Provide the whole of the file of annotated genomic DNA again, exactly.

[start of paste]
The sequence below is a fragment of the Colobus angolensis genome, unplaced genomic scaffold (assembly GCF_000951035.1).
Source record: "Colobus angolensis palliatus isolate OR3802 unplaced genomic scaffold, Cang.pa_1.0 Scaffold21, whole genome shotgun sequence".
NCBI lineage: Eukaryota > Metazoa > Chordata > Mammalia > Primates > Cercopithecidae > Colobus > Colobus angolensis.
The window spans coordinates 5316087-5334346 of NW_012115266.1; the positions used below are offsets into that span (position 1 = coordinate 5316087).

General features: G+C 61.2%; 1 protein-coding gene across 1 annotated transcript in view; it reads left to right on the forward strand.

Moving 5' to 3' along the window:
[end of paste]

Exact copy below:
The sequence below is a fragment of the Colobus angolensis genome, unplaced genomic scaffold (assembly GCF_000951035.1).
Source record: "Colobus angolensis palliatus isolate OR3802 unplaced genomic scaffold, Cang.pa_1.0 Scaffold21, whole genome shotgun sequence".
NCBI lineage: Eukaryota > Metazoa > Chordata > Mammalia > Primates > Cercopithecidae > Colobus > Colobus angolensis.
The window spans coordinates 5316087-5334346 of NW_012115266.1; the positions used below are offsets into that span (position 1 = coordinate 5316087).

General features: G+C 61.2%; 1 protein-coding gene across 1 annotated transcript in view; it reads left to right on the forward strand.

Moving 5' to 3' along the window: